Leveraging LinkedIn for Employee Advocacy

Now, more than ever, people are learning about businesses online before they connect in person. This is why it is critical to effectively build brand awareness, trust and reputation in the digital world.

How can I create a reputable digital brand in a meaningful way?

The simple answer is: with people. After all, people connect with people. People trust people.

 This is where employee advocacy comes in.

Employee advocacy helps you to become a people-oriented business that connects and establishes trust with clients. Social media, specifically, LinkedIn, is a great place to do this when you consider that:

  • Employee advocacy-related leads convert 7 times more often than other types of leads (Tribal Impact).
  • 76% of individuals surveyed say that they’re more likely to trust content shared by individuals over content shared by brands (AdWeek)
  • Employees who participate in a social employee advocacy program organically grow their social networks by 10%+ per year (EveryoneSocial)

How can I utilise employee advocacy through LinkedIn?

LinkedIn offers businesses the opportunity to increase their influence, strengthen their online reputation, and, therefore, grow their turnover.

The key to a successful LinkedIn employee advocacy strategy is developing a system. This system must ensure that every member of your team has a quality LinkedIn profile. It should also motivate employees to use LinkedIn regularly, making sure they know what to do, as well as when and how to do it.

How will my business benefit from implementing an employee advocacy strategy on LinkedIn?

Here are 4 ways that businesses will benefit from developing and implementing a focused LinkedIn employee advocacy strategy:


According to Social Media Today, posts by employees achieve 8 times the engagement of content shared directly by a brand. This means that if your employees have targeted connections, your LinkedIn visibility will increase within your target market, in turn growing your brand visibility.


It has been found that “57% of [a] purchase decision is complete before a customer even calls a supplier” (CEB). A professional LinkedIn presence can make a sales conversion even more likely by providing the additional information a customer needs to complete a sale.

Concise, clear, and consistent LinkedIn profiles are especially valuable to businesses in the professional services sector. They allow potential clients to validate your team members’ internal expertise before engaging with you, making the sales process easier.


One of the main benefits of social media is the capacity to portray your business in a more human manner.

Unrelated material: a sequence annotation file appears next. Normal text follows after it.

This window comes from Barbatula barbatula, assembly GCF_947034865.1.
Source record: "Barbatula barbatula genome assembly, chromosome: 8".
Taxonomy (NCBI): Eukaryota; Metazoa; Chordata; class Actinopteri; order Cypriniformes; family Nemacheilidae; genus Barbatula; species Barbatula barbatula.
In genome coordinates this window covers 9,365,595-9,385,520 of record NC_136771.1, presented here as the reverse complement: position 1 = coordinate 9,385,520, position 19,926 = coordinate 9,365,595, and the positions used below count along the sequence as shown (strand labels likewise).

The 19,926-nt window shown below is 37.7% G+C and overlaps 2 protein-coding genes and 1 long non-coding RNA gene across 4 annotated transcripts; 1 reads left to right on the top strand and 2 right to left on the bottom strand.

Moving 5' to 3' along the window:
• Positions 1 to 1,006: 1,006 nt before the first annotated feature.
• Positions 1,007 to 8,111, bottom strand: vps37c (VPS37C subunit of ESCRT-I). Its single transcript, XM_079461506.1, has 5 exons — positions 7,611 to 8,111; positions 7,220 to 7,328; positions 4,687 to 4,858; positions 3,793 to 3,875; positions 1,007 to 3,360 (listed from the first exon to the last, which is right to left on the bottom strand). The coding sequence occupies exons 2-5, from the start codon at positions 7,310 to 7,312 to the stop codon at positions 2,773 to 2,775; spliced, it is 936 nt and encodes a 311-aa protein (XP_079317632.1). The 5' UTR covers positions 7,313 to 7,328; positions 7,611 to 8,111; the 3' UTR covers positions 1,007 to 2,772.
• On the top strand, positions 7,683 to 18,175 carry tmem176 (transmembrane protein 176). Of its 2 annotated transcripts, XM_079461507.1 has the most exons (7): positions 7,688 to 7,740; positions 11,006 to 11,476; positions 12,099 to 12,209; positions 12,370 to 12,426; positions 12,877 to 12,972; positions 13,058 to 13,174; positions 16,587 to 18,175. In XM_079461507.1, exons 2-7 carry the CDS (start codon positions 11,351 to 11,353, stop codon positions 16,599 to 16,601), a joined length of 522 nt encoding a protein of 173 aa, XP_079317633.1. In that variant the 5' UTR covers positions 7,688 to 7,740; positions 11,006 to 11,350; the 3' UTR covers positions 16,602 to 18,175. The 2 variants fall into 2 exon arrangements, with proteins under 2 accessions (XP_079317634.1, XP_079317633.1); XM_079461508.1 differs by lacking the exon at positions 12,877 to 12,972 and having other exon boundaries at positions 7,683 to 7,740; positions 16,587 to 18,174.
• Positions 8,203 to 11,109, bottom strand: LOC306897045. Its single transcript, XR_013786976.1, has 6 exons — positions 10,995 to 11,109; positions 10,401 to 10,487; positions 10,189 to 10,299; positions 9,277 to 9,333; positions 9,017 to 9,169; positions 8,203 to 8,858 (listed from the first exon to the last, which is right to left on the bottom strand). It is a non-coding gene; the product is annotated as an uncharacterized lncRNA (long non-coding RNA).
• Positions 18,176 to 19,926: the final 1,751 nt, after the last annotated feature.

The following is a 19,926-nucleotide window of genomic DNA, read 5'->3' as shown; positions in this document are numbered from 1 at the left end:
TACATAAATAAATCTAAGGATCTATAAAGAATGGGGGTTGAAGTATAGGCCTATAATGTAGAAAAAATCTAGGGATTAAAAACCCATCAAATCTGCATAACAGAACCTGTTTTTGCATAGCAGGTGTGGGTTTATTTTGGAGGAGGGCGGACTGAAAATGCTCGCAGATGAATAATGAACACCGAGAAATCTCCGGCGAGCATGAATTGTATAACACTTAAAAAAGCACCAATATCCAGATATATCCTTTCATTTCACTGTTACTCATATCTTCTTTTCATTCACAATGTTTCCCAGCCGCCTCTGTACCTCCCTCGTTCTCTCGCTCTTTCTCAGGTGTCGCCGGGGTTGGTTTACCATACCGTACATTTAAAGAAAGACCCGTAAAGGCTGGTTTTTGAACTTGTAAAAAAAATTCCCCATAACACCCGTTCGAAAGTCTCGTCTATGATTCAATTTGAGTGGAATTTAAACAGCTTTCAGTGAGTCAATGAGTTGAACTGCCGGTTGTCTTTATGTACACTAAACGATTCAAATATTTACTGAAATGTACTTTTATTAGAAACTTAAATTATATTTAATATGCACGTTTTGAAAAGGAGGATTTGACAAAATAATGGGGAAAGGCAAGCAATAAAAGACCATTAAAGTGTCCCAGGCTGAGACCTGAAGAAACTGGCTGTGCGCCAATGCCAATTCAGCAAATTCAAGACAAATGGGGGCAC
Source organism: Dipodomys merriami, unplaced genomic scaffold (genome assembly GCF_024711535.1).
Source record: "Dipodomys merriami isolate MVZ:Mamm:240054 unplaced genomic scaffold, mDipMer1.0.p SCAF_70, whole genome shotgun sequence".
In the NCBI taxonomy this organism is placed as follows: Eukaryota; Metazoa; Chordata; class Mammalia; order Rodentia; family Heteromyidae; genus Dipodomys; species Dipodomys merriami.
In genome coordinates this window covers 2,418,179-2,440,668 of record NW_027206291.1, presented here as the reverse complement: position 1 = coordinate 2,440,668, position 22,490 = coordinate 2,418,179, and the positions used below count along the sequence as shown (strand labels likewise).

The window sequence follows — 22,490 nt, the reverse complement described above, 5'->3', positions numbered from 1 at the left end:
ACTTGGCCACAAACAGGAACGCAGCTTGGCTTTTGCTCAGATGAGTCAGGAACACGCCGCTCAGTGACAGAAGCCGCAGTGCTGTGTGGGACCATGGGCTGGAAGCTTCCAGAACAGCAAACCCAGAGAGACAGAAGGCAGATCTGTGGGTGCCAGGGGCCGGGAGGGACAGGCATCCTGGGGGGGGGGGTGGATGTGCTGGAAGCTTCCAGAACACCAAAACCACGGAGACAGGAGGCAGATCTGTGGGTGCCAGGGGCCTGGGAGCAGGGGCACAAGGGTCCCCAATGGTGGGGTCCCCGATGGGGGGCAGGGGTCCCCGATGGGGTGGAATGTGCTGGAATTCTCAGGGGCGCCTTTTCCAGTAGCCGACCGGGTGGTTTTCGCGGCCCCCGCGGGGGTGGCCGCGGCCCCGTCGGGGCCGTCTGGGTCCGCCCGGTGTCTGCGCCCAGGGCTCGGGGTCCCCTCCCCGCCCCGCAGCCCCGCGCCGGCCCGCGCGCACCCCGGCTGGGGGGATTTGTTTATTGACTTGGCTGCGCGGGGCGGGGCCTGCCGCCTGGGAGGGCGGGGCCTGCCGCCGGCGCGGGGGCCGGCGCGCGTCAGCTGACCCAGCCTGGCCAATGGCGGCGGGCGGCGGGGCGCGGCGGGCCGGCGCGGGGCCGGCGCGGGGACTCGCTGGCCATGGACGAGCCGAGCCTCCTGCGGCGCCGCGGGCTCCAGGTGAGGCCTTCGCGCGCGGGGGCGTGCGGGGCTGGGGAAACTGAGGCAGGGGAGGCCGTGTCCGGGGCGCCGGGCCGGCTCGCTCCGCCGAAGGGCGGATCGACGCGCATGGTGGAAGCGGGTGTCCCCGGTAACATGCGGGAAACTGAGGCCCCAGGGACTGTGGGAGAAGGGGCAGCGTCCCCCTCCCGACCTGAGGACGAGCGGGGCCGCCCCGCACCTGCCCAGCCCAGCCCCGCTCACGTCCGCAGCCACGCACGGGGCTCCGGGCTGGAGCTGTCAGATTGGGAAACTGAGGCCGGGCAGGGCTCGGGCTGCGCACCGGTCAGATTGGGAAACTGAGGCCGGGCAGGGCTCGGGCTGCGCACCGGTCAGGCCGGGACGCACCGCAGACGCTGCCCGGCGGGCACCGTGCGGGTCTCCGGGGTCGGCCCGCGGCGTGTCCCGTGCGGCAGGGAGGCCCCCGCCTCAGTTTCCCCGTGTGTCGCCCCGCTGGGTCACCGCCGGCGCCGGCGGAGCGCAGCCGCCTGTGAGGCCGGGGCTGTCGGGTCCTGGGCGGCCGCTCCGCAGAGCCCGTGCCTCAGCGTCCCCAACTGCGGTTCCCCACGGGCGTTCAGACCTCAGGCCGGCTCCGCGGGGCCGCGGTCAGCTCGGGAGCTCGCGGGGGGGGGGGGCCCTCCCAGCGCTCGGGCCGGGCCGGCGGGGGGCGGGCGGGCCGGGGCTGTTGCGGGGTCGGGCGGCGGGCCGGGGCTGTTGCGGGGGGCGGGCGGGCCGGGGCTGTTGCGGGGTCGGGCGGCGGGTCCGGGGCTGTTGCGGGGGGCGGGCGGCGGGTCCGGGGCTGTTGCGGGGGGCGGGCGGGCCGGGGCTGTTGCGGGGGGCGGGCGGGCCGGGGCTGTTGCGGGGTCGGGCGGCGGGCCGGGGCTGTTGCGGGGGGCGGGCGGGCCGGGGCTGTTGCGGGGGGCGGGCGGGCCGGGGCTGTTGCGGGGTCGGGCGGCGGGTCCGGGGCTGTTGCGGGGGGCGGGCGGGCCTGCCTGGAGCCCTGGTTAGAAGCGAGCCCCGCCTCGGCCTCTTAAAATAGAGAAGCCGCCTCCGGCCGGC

According to PostBeyond, a HubSpot study found that 75% of people don’t trust advertisements, but 70% trust recommendations from consumer reviews. It has also been found that 76% of individuals are more likely to trust content shared by individuals over content shared by brands (AdWeek).

This is something that can be capitalised on through LinkedIn. If employees interact with their followers regularly, it offers face value to the company’s identity.

Externally, your brand becomes less abstract and more human, allowing you to build trust and emotional connections with customers, peers, and investors.

Creating this ‘human’ brand can only be done through genuine human interaction. If your goal is to be seen as an engaged organisation, team members and their online profiles are instrumental in this process.


Championing a positive culture will result in improved employee engagement, position team members as leaders within the organisation and industry, and support talent acquisition and retention.

LinkedIn reported that companies with employee advocacy programs, something that promotes a positive culture, are 58% more likely to attract quality talent.

On the other hand, employers that implement policies to ‘block’ employees from accessing social media tend to develop a culture of distrust. Even if your intentions to increase productivity seem simple, treating staff like sneaky teenagers is only likely to harm team morale.

Encouraging employees to keep connected and leverage the company’s LinkedIn will create shared values and bonds. The platform serves as an easily accessible source of information, enabling all staff to stay informed and motivated.


Developing and implementing a company LinkedIn strategy may sound overwhelming, but it is certainly something worthwhile. TechRepublic offers the following advice: “See how it affects performance and morale and then decide whether it’s a perk worth keeping.”

In the case of building relationships and brand reputation via LinkedIn, you are sure to reap the rewards.

Looking for some more tips to unlock the power of LinkedIn?

  • Start with getting more engaged team members to create/update their profiles and set an example for other employees.
  • Integrate your strategy into the onboarding process of new team members.
  • Empower all employees by offering a development program focused on brand elevation (personal and company) through LinkedIn.
  • Be creative and entice your team by incentivising LinkedIn engagement.
  • Have a social media policy so all team members understand what is appropriate.

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